Re: Best Rain fly/tarp to use for lightweight backpacking with hammock
- The tarps you are looking at are heavy, as you say, and the ENO rainfly is not what it's cracked up to be - doesn't give you good coverage from rain, particularly if it's windy. You'd be better off with the JRB 8x8 (http://sectionhiker.com/2008/05/20/jacks-r-better-silnylon-tarp/) for a little more. Also, REI is selling old stock, ENO started making that out of sil.
If you want to compare silnylon and PU, open up some of the tents - rain flies on some of the newer tents are silnylon. Some people use the Kelty Noah, which I've seen on the shelf at REI - also PU instead of sil, heavy, but lighter than the huge PU or plastic tarps because it's tapered. Can't cook under it but it works. Another option might be a poncho that's made to double as a tarp, if you have a shorter hammock.
Good luck with whatever you get. I have no experience with PU - the thought of stuffing that heavy tarp in my pack with rain all over it sent me looking for tarps that fit in the side pockets of my Nimbus. Some things I pinch pennies, shelter is not one of them. I console myself that my ultra-comfy hammock setup is drier and more comfortable than tents that cost twice as much.
--- In email@example.com, "Brett" <dirtbikenguy2@...> wrote:
> REI sells Polyurethane-treated ripstop nylon rainfly called the ENO DryFly Rainfly. it sells for 79.99. how is this material different from the silnylon i have heard people rave about. is one better than the other and why? i definately will not spend more than 50 bucks for a rainfly... even that seems excessive when you can get along with a 9 dollar blue tarp ( even if it is heavier and bulkier) does anyone have a good suggestion for a good rainfly.. and no i don't think i'm going to attempt to make this one item.. even if i am up for making my own gear 90% of the time.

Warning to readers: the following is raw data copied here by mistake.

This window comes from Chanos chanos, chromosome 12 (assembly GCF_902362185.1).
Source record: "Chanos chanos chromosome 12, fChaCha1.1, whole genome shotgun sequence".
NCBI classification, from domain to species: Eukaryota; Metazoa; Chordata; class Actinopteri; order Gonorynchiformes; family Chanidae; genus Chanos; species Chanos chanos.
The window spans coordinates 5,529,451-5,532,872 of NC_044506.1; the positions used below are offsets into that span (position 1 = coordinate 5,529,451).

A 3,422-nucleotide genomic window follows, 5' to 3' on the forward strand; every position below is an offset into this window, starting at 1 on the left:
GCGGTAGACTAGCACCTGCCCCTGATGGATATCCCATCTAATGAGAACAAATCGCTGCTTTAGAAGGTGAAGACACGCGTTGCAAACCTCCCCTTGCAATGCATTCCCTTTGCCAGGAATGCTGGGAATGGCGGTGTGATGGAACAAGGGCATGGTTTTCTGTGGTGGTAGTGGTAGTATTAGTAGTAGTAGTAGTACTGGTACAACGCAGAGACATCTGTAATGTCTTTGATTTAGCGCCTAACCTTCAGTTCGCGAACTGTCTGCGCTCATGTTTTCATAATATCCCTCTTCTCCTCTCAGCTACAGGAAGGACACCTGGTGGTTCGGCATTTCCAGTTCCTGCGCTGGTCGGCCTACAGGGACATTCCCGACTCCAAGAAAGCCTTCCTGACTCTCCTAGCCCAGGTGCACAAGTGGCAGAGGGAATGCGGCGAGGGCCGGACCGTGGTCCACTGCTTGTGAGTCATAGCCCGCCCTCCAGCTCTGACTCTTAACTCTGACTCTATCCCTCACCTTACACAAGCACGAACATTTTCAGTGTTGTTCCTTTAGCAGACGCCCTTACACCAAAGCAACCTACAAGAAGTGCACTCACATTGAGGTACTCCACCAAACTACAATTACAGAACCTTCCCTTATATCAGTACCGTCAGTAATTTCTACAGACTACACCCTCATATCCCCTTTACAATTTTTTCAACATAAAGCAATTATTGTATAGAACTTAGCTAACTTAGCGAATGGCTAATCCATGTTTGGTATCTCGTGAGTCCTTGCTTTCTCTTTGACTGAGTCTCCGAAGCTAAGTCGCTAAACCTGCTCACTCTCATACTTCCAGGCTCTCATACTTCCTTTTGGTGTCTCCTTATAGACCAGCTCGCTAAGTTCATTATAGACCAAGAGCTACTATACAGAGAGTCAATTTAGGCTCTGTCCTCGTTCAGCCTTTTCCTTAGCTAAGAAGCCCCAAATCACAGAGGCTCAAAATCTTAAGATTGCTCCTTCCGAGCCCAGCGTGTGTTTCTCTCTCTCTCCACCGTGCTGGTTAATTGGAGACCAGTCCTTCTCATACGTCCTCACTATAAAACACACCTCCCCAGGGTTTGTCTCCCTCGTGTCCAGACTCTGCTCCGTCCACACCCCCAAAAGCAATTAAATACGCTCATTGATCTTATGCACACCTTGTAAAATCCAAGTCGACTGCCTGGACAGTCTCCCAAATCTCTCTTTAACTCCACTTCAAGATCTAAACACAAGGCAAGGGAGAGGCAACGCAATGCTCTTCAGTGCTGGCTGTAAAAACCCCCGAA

- --- In firstname.lastname@example.org, Thomas Vickers <redroach@...> wrote:
>there are two cheaper and lighter ways of making tarp tensioners. One is to use a length of shock cord - can be tied in a loop and tied into the main guyline in such a way that if the taught loop happens to break, the guy line merely lengthens hopefully without breaking itself. Another is to use rubber O rings from the plumbing aisle between the tie out point on the tarp and the line.
> Jacks R Better also makes self tensioning guy lines using cord and
> surgical tubing. They are great for windy conditions where you need
> some give in the tarp/guylines
Both ideas are from the wise guys at hammockforums.net. I found the instructions for the shock cord tensioners there.
- lpon2000 wrote:
> there are two cheaper and lighter ways of making tarp tensioners. Onehttp://www.hammockforums.net/forum/showthread.php?t=3731
> is to use a length of shock cord from the wise guys at
I just added these to my new tarp and they are so absurdly simple that I
giggled the entire time.
> In both cases the basic material (nylon) has had a coating applied toPolyurethane is a coating and will eventually peel off. Silnylon is nylon impregnated with silicone and won't peel.
> it. The ENO fly is coated with polyurethane and the silnyl flys have
> been treated with silicone. Polyurethane is a heavier (more weight to
> carry) coating than silicone coated.
> Anything that has seams (in either material) will need seamsealing to
> prevent the stitching lines from leaking.
> I like silnyl better because it is lighter. However, it can be a little
> more fragile than other materials. It is also noisier unless pitched taut.
Silnylon does stretch/sag a little, which is why people are talking about tarp tensioners. For the ultimate lightweight tarp without sag, spinnaker would be the thing - no need for tarp tensioners, lighter than silnyl.
I'll stick with sil - lasts longer than PU, lighter by a magnitude, packs smaller than small, and under the conditions I camp in, it works fine to keep the rain off. Under some circumstances water can mist through it, but I haven't run into fine mist yet and likely won't.